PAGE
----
Friday, January 18, 2008
Comic strips in the wartime Mirror
As a follow up to my comment in the previous blog (regarding comic strips in the wartime editions of the Daily Mirror) here's an example of such a page. Taken from the Daily Mirror of Tuesday December 23rd 1941, when wartime paper rationing limited the newspaper to just 8 pages, one whole page was taken up with comic strips.
Some of the strips have American influences. Belinda (or Belinda Blue Eyes as she was known) was a British version of Little Orphan Annie. (Although whether or not the scripts borrowed heavily from the US original I'm not sure.) Popeye was of course a U.S. reprint, drawn at this time by Bud Sagendorf. The character proved to be very popular with Mirror readers.
These strips are from a time before Garth arrived in the paper (his strip began two years later) but the hugely popular Jane was around in 1941, in a slightly larger format strip on page 2. As most people know, Jane was the Daily Mirror's most successful strip until Andy Capp turned up in the 1950s.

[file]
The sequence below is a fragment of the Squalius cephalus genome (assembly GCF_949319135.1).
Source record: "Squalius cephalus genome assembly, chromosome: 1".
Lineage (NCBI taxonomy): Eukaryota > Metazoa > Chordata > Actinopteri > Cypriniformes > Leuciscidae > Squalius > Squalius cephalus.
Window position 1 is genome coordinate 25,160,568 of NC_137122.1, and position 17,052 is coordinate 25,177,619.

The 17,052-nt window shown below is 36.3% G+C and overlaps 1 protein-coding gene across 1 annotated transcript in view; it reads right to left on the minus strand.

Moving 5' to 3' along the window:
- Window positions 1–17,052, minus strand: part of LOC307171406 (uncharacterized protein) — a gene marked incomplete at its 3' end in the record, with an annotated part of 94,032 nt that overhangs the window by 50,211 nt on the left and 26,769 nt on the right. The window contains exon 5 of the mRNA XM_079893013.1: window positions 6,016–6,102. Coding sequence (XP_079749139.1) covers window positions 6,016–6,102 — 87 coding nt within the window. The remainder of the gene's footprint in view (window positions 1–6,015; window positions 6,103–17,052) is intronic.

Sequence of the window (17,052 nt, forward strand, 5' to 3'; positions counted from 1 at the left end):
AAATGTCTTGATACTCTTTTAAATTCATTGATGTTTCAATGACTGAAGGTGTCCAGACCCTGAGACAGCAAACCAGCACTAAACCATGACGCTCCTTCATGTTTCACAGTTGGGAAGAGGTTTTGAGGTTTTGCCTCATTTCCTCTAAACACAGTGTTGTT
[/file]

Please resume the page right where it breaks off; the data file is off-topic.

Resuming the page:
At the foot of page 7 was the likable everyman character Useless Eustace. This little pocket cartoon was drawn by Lancastrian artist Jack Greenall from 1935 to 1975, after which it was taken over by Peter Maddocks. Readers related to the gags and situations that Eustace found himself in and some would cut out the cartoons to pin to work noticeboards and the like.
The wartime Daily Mirror was exceptional in its abundance of comic strips. In comparison the Daily Sketch only had two strips in this period and the Daily Mail had none. The editors of the Mirror appreciated that their readers, mainly working class, were suffering the hardships of the war. With no television and not every house owning a radio, comic strips provided a welcome light relief from the anxieties of the news pages.